In response to a question from Spaceflight Now, Paceley said Draper has decided on a launch provider for the CLPS mission, but needs to finish paperwork on the deal before announcing it publicly.
Schrödinger Basin is one of the youngest impact basins on the lunar surface with evidence of volcanic activity in the recent geological past. The impact that created the crater uplifted material from the deep crust and upper mantle of the moon, and the location was the site of a large volcanic eruption, according to NASA.
Draper’s lander will deliver three NASA-funded science instruments to the moon with a combined mass of about 209 pounds (65 kilograms). The payloads will collect NASA’s first seismic data from the far side of the moon, drill into the lunar crust to measure subsurface heat, measure the electrical conductivity of the moon’s interior, gather information on the magnetic field at the landing site, and study surface weathering .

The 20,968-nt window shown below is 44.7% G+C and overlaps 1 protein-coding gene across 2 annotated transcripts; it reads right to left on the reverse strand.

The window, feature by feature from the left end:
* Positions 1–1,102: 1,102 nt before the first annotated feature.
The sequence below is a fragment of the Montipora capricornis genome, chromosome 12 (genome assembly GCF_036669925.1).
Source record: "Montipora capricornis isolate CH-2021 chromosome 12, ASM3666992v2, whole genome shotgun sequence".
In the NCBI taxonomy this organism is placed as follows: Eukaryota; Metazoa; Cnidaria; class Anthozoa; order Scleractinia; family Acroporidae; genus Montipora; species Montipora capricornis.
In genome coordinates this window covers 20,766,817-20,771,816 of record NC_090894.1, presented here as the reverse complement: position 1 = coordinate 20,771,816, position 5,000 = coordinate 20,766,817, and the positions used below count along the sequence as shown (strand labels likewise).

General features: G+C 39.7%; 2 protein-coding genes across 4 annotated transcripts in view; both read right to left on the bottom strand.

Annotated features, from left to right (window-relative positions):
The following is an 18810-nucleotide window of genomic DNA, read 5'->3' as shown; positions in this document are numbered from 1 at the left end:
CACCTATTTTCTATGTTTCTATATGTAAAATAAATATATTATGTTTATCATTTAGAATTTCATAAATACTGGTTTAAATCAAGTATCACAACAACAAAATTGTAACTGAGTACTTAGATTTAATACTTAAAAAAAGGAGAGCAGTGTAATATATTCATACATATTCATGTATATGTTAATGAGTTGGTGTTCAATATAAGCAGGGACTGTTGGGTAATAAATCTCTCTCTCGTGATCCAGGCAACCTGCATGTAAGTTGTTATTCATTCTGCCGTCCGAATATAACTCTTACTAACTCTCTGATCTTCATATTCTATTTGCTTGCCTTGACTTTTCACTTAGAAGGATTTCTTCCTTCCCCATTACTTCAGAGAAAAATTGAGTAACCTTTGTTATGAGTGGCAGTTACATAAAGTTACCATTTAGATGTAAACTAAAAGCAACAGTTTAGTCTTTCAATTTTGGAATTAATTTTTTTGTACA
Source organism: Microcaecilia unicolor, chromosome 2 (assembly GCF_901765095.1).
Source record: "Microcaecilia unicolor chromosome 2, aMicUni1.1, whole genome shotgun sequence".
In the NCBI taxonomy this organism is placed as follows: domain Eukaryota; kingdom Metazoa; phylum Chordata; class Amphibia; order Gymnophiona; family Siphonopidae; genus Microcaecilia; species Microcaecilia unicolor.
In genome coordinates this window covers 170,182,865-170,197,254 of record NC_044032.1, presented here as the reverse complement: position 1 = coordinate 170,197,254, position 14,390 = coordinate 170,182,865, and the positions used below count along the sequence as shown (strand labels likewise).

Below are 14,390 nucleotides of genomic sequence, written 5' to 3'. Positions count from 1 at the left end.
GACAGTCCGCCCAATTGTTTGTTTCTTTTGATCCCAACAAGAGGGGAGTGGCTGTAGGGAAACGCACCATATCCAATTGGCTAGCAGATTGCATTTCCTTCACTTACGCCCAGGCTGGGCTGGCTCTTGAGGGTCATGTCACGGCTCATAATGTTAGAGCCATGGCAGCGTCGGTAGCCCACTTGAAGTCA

Because the far side of the moon is hidden from Earth-based antennas, Draper’s industry team will dispatch two data relay satellites built by Blue Canyon Technologies to an orbit near the moon to link ground controllers and scientists with the lander on the lunar surface.
NASA’s first two CLPS missions are scheduled for launch late this year or early next year, industry officials said.
Astrobotic and Intuitive Machines won the first batch of CLPS task orders in May 2019, when the companies said they planned to land on the moon in 2021. Astrobotic’s Peregrine lander is now scheduled to launch at “the end of the year,” said Dan Hendrickson , Astrobotic’s vice president of business development, in a July 20 panel discussion at the NASA Exploration Science Forum.